The international aid organization Doctors Without Borders (MFS) Sunday announced it will pull out of the war-torn Afghan city of Kunduz, after one of its hospitals was relentlessly attacked by U.S. warplanes in strikes that left at least 22 people dead, including 12 medical staff members.
The United States first denied having attacked the hospital, but the Pentagon later released a statement saying they may have inadvertently struck the clinic during a military operation and that they would complete an investigation into the incident within days.
Barack Obama also released a statement extending “depest condolences”:
President Obama's statement on the casualties in Kunduz: pic.twitter.com/EwgNap77O2— The White House (@WhiteHouse) October 4, 2015
As more information surfaces, a senior U.S. military official told the New York Times that there was heavy gunfire near the hospital and that, according to initial reports, U.S. and Afghan troops on the ground called for air support as they came under intense fire.
The Doctors Without Borders hospital closure will leave many people in Kunduz and neighboring districts and provinces with scant medial care.
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#According to the nongovernmental organization, the bombed clinic was the only free trauma care facility in northern Afghanistan##. In 2014, it provided treatment to over 22,000 people and performed 5,900 surgical procedures.#
Now, the people wounded in Kunduz or nearby areas will have to seek medical assistance in neighboring provinces;while there are a few clinics left in Kunduz, none of them are equipped for operations# #or handle seriously injured by bombs, mortars and missiles.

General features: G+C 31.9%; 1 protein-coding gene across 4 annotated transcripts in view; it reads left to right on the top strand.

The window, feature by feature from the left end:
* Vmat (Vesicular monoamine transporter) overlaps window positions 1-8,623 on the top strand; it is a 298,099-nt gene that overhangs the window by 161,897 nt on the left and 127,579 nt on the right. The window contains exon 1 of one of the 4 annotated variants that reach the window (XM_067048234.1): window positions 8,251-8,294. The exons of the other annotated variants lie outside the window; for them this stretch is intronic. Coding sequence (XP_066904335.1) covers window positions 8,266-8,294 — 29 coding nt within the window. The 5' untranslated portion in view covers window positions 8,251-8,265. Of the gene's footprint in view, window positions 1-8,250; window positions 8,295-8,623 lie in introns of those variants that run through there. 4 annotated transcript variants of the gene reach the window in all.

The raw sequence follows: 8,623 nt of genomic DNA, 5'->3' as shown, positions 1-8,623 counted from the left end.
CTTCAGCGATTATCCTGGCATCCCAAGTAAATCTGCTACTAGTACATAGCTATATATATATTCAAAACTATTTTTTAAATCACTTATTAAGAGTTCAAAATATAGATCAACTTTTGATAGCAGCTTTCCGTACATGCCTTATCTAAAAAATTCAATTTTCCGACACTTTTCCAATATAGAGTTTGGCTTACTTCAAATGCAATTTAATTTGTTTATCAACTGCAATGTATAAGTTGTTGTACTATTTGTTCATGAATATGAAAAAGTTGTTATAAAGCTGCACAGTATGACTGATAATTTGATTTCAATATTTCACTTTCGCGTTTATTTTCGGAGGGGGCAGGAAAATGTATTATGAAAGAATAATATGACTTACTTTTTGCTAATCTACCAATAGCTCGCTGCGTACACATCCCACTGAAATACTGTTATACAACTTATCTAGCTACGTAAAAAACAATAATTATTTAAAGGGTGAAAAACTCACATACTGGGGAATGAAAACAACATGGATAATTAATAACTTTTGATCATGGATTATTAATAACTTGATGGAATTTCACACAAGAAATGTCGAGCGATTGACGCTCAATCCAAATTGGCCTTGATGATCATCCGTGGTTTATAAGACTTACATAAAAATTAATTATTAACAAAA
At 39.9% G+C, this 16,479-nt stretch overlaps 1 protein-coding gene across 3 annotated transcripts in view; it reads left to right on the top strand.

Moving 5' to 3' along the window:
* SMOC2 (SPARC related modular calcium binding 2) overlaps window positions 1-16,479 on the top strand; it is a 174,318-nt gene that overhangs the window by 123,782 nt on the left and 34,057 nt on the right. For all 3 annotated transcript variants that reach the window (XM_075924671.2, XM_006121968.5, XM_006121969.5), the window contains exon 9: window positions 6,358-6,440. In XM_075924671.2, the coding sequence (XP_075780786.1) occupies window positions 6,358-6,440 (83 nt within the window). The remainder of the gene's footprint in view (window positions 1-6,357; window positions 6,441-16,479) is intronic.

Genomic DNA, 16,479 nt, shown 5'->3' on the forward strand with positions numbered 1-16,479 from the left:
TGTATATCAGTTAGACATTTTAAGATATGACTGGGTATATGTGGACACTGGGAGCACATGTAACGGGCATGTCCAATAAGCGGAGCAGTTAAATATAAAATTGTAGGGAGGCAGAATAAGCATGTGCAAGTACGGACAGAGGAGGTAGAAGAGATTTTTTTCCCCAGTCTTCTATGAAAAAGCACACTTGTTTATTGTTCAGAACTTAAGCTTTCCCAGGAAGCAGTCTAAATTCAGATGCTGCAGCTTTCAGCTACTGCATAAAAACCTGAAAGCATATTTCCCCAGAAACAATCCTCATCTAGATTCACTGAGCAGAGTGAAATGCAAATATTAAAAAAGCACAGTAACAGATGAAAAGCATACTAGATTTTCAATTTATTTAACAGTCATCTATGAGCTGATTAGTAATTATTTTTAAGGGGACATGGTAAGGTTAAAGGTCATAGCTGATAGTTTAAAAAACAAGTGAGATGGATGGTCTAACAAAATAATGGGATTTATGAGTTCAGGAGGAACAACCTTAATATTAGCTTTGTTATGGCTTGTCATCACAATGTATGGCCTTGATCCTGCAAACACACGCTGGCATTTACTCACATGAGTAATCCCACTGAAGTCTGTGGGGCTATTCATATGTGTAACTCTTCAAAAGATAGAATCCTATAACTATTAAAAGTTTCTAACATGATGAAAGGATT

Afghan officials said that when the hospital was attacked there were Taliban fighters inside shooting at the U.S. and Afghan troops, something Doctors Without Borders #denied in a harsh statement Sunday, which said it# was “disgusted” by the statements by Afghan authorities trying to justify the strike on the hospital and called for a transparent and independent investigation.
“These statements imply that Afghan and U.S. forces working together decided to raze to the ground a fully functioning hospital — with more than 180 staff and patients inside — because they claim that members of the Taliban were present,” MSF's general director, Christopher Stokes, said in the statement. “This amounts to an admission of a war crime.”
However, Afghan officials continued to suggest that the attack was justified: “I know that there were civilian casualties in the hospital, but a lot of senior Taliban were also killed,” said Abdul Wadud Paiman, a parliamentarian from Kunduz.
More than half of those killed were hospital workers and three of the patients killed were children.
MSF had been operating the hospital in Kunduz since 2011. The hospital was bombed Saturday, allegedly by U.S.-led coalition forces. In spite of pleas by the organization to local and international authorities, airstrikes on the hospital continued for more than 30 minutes after the Afghan and U.S. militaries were notified.
#The New York Times# reports that while local officials say things in the city are normalizing, the locals refuse to accept, saying the situation is critical. A Mr. Ahmad said there is no bread and “No shop is open, so that even the man who has money in his pocket and goes to purchase something can find nothing to bring home.”
There is also a drinking water and electricity crisis, as fighting on the ground continued.
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